A National register will also be set up for all entities and NGOs that operate in the Cultural Heritage sector, which will be a reference for services which can be directed to the entities registered.

The amendments also include provisions so that the regulator and the operative aspect can work in a better environment.

I have always said that this sector is an important one not only for our country, but also for all of us. It is the sector that unites us all – being the sector that defines who we are. Striving to enhance all that pertains to it is of the utmost importance.

The amendments to the existing act are meant to safeguard our rich Cultural Heritage.


On Wednesday, the Prime Minister tweeted that “according to IMF news review, current policies have made Malta’s economic growth one of the strongest in Europe with rapid convergence towards EU income average.”

This is another certificate to our economic policies, which we are implementing, and which are giving these excellent results in this sector, to the benefit of all.

Having said this, it is a pity that the party in Opposition is distorting the facts and results commended by international entities. Constructive criticism is always welcome, however destructive criticism and statements based on untruths and distortion necessitates clarifications.

One of the main criticism of the disoriented Nationalist Party in Opposition is that this Government did not have and does not have a plan for this sector and that the Government has not really made any advance on the economic situation since taking over the administration of this country in 2013.

During the last legislature before the change in Government, economic growth had decreased by approximately half of the average growth of the previous years. During the past five years, economic growth has tripled. GDP per capita as at 2017 stood at 96% of the EU average, compared to the 83% in 2012.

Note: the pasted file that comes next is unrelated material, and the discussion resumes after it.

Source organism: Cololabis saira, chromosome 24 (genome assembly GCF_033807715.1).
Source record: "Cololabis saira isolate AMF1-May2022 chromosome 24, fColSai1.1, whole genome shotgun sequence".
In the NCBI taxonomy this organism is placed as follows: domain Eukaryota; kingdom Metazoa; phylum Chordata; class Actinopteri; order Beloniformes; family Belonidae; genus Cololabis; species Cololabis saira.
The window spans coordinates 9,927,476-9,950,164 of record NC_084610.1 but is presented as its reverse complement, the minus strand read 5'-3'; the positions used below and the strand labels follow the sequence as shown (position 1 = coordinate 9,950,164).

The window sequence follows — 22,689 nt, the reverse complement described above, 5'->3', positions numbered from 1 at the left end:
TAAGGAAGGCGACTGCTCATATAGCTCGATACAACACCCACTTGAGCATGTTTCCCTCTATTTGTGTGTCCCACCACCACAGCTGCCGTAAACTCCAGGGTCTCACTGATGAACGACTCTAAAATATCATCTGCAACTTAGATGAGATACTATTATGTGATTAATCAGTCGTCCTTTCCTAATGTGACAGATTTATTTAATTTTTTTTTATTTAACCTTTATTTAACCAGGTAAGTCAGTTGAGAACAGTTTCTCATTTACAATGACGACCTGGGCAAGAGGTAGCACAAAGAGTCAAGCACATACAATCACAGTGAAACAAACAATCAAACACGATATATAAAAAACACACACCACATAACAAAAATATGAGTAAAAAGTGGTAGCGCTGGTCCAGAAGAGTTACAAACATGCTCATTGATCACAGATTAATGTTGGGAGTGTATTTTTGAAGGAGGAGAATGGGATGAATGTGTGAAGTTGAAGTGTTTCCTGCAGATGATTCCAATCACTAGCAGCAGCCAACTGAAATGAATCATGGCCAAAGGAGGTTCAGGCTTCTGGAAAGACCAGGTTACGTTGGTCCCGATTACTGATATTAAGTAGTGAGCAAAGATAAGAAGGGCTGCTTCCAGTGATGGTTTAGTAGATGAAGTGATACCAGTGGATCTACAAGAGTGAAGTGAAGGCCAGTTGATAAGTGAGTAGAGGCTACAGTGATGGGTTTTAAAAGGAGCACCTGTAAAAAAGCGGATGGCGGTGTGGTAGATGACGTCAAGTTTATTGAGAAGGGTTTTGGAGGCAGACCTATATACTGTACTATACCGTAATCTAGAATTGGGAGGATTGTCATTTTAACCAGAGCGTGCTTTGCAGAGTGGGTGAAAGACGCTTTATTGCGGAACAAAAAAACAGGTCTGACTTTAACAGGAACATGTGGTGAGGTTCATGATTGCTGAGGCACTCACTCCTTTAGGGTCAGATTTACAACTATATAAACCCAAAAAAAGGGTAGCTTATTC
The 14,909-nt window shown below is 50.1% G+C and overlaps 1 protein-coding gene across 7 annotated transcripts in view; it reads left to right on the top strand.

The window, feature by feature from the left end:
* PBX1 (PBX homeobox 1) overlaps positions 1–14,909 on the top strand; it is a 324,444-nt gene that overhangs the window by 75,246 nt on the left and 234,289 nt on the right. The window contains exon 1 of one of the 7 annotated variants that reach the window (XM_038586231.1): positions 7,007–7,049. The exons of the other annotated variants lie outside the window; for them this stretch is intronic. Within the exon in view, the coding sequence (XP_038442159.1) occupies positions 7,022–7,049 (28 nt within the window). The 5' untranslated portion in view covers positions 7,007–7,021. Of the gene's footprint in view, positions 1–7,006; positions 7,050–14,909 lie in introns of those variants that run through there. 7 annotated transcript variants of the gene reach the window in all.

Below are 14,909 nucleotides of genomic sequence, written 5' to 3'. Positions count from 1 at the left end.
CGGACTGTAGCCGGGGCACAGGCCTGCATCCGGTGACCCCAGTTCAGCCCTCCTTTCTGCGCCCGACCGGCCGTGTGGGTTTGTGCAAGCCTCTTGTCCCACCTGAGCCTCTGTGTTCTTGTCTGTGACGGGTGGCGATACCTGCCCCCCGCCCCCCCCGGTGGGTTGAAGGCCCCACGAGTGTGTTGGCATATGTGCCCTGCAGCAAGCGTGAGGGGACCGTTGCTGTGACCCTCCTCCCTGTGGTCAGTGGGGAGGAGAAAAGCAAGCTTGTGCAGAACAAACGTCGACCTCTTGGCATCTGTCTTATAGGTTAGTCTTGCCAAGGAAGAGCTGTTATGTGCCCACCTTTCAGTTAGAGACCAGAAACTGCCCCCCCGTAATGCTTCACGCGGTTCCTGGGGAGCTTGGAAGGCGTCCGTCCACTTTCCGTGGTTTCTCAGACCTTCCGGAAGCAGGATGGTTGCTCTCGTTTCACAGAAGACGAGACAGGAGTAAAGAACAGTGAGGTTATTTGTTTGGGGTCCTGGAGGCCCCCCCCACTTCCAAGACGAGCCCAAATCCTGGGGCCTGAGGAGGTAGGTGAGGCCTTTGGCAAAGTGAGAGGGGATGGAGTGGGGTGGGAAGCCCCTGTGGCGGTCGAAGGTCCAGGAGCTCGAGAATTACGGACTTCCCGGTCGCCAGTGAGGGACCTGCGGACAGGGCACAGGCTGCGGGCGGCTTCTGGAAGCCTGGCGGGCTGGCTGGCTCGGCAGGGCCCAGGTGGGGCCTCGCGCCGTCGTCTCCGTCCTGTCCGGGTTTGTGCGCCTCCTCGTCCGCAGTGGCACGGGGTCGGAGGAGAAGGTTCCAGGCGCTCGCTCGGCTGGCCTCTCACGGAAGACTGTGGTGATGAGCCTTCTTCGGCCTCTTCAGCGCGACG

Such a change does not come about without a plan! This Government has strived and continues to strive to better the situation for families and businesses. A case in point, just to mention just one example, is the fuel, water and electricity prices that used to be double those in other EU countries, but which have been reduced far more than reductions in the EU. Inflation in Malta is lower than that in the EU, the total opposite of what used to happen before 2013.

This Government’s plan in the sector has brought about an excellent climate for investment, followed by a situation where we have an all-time low in unemployment. As in all sectors, the next move is to create the necessary infrastructure for a better economy for our future generations.

One of the comments coming from the Opposition that I find thoroughly absurd is that improvements in this sector, the positive results registered are all coming about from sectors introduced during the Nationalist legislatures. This statement is totally out of place, as it is definitely not the case. Economic acceleration is also the result of the many measures implemented by this Government.

We have seen the implementation of measures that eased the burden of businesses, and the introduction of business-friendly measures. Take the hospitality sector – this sector saw a four-fold increase in activity when compared to the situation pre-2013.

The plans and policies brought about by the change in Government also saw foreign investment in Malta increase by a good 32%.

One final comment on this subject on the nauseating statement by the Opposition that only the few are benefitting from this economic growth. This statement has been shot down by the people that matter – the Maltese families. The European Commission’s latest survey shows that 95% of those interviewed said that our economy is doing well. It is good to remind all that a similar 2012 survey showed that half of those interviewed stated that our country’s economy left much to be desired.